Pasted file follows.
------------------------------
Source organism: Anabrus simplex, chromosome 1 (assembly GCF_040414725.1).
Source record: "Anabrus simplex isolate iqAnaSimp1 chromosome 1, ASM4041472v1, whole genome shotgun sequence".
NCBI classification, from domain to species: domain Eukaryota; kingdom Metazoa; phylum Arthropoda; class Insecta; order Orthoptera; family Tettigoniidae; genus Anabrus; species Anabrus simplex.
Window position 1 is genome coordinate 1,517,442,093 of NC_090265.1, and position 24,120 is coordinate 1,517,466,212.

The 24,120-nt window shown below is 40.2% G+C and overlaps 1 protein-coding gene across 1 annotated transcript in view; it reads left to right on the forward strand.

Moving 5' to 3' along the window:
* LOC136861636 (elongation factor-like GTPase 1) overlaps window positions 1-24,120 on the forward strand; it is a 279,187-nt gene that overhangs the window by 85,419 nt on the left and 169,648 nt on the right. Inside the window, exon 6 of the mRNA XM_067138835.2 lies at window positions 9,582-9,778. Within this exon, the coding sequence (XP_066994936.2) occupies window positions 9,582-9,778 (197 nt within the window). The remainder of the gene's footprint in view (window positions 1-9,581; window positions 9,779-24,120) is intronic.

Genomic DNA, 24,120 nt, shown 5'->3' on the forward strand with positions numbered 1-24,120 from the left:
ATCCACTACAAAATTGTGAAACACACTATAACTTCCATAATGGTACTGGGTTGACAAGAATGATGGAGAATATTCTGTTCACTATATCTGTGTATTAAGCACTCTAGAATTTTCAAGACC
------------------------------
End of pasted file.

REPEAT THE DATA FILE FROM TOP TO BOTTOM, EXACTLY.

Source organism: Anabrus simplex, chromosome 1 (assembly GCF_040414725.1).
Source record: "Anabrus simplex isolate iqAnaSimp1 chromosome 1, ASM4041472v1, whole genome shotgun sequence".
NCBI classification, from domain to species: domain Eukaryota; kingdom Metazoa; phylum Arthropoda; class Insecta; order Orthoptera; family Tettigoniidae; genus Anabrus; species Anabrus simplex.
Window position 1 is genome coordinate 1,517,442,093 of NC_090265.1, and position 24,120 is coordinate 1,517,466,212.

The 24,120-nt window shown below is 40.2% G+C and overlaps 1 protein-coding gene across 1 annotated transcript in view; it reads left to right on the forward strand.

Moving 5' to 3' along the window:
* LOC136861636 (elongation factor-like GTPase 1) overlaps window positions 1-24,120 on the forward strand; it is a 279,187-nt gene that overhangs the window by 85,419 nt on the left and 169,648 nt on the right. Inside the window, exon 6 of the mRNA XM_067138835.2 lies at window positions 9,582-9,778. Within this exon, the coding sequence (XP_066994936.2) occupies window positions 9,582-9,778 (197 nt within the window). The remainder of the gene's footprint in view (window positions 1-9,581; window positions 9,779-24,120) is intronic.

Genomic DNA, 24,120 nt, shown 5'->3' on the forward strand with positions numbered 1-24,120 from the left:
ATCCACTACAAAATTGTGAAACACACTATAACTTCCATAATGGTACTGGGTTGACAAGAATGATGGAGAATATTCTGTTCACTATATCTGTGTATTAAGCACTCTAGAATTTTCAAGACC